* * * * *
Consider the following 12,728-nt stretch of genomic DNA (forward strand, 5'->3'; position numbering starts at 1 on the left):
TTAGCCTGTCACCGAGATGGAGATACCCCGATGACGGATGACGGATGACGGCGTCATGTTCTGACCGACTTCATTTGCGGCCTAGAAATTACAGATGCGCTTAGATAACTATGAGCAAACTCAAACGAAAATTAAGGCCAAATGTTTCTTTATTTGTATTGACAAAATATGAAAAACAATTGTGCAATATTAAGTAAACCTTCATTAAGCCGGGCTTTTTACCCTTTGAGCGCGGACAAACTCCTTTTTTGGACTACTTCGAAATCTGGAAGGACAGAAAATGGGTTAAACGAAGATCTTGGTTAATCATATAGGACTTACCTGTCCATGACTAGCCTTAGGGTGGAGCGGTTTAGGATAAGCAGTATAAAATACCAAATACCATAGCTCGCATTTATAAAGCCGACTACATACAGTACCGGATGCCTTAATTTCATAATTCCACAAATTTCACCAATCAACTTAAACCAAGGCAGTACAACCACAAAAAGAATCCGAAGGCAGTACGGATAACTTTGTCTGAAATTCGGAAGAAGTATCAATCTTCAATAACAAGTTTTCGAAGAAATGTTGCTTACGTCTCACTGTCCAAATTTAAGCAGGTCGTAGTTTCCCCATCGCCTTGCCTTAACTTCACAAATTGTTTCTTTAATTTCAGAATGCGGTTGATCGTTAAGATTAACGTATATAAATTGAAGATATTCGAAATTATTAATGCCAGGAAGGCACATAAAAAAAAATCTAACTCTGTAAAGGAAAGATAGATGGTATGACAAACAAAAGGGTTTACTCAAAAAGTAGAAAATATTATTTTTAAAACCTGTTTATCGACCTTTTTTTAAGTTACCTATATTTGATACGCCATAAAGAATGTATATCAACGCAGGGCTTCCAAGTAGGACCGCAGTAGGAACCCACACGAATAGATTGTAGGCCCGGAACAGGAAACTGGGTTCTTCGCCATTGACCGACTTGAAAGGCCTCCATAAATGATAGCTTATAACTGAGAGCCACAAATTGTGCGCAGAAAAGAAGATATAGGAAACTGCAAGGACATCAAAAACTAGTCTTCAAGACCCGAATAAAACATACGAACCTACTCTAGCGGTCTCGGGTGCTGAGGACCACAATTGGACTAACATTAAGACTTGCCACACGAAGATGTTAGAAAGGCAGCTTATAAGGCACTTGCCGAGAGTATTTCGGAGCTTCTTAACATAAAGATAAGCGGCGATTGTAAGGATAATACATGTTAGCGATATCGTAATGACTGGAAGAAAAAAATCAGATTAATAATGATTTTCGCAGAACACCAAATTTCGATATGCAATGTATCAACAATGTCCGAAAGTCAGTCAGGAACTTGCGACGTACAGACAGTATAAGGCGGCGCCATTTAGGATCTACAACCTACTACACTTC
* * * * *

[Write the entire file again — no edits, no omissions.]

Consider the following 12,728-nt stretch of genomic DNA (forward strand, 5'->3'; position numbering starts at 1 on the left):
TTAGCCTGTCACCGAGATGGAGATACCCCGATGACGGATGACGGATGACGGCGTCATGTTCTGACCGACTTCATTTGCGGCCTAGAAATTACAGATGCGCTTAGATAACTATGAGCAAACTCAAACGAAAATTAAGGCCAAATGTTTCTTTATTTGTATTGACAAAATATGAAAAACAATTGTGCAATATTAAGTAAACCTTCATTAAGCCGGGCTTTTTACCCTTTGAGCGCGGACAAACTCCTTTTTTGGACTACTTCGAAATCTGGAAGGACAGAAAATGGGTTAAACGAAGATCTTGGTTAATCATATAGGACTTACCTGTCCATGACTAGCCTTAGGGTGGAGCGGTTTAGGATAAGCAGTATAAAATACCAAATACCATAGCTCGCATTTATAAAGCCGACTACATACAGTACCGGATGCCTTAATTTCATAATTCCACAAATTTCACCAATCAACTTAAACCAAGGCAGTACAACCACAAAAAGAATCCGAAGGCAGTACGGATAACTTTGTCTGAAATTCGGAAGAAGTATCAATCTTCAATAACAAGTTTTCGAAGAAATGTTGCTTACGTCTCACTGTCCAAATTTAAGCAGGTCGTAGTTTCCCCATCGCCTTGCCTTAACTTCACAAATTGTTTCTTTAATTTCAGAATGCGGTTGATCGTTAAGATTAACGTATATAAATTGAAGATATTCGAAATTATTAATGCCAGGAAGGCACATAAAAAAAAATCTAACTCTGTAAAGGAAAGATAGATGGTATGACAAACAAAAGGGTTTACTCAAAAAGTAGAAAATATTATTTTTAAAACCTGTTTATCGACCTTTTTTTAAGTTACCTATATTTGATACGCCATAAAGAATGTATATCAACGCAGGGCTTCCAAGTAGGACCGCAGTAGGAACCCACACGAATAGATTGTAGGCCCGGAACAGGAAACTGGGTTCTTCGCCATTGACCGACTTGAAAGGCCTCCATAAATGATAGCTTATAACTGAGAGCCACAAATTGTGCGCAGAAAAGAAGATATAGGAAACTGCAAGGACATCAAAAACTAGTCTTCAAGACCCGAATAAAACATACGAACCTACTCTAGCGGTCTCGGGTGCTGAGGACCACAATTGGACTAACATTAAGACTTGCCACACGAAGATGTTAGAAAGGCAGCTTATAAGGCACTTGCCGAGAGTATTTCGGAGCTTCTTAACATAAAGATAAGCGGCGATTGTAAGGATAATACATGTTAGCGATATCGTAATGACTGGAAGAAAAAAATCAGATTAATAATGATTTTCGCAGAACACCAAATTTCGATATGCAATGTATCAACAATGTCCGAAAGTCAGTCAGGAACTTGCGACGTACAGACAGTATAAGGCGGCGCCATTTAGGATCTACAACCTACTACACTTC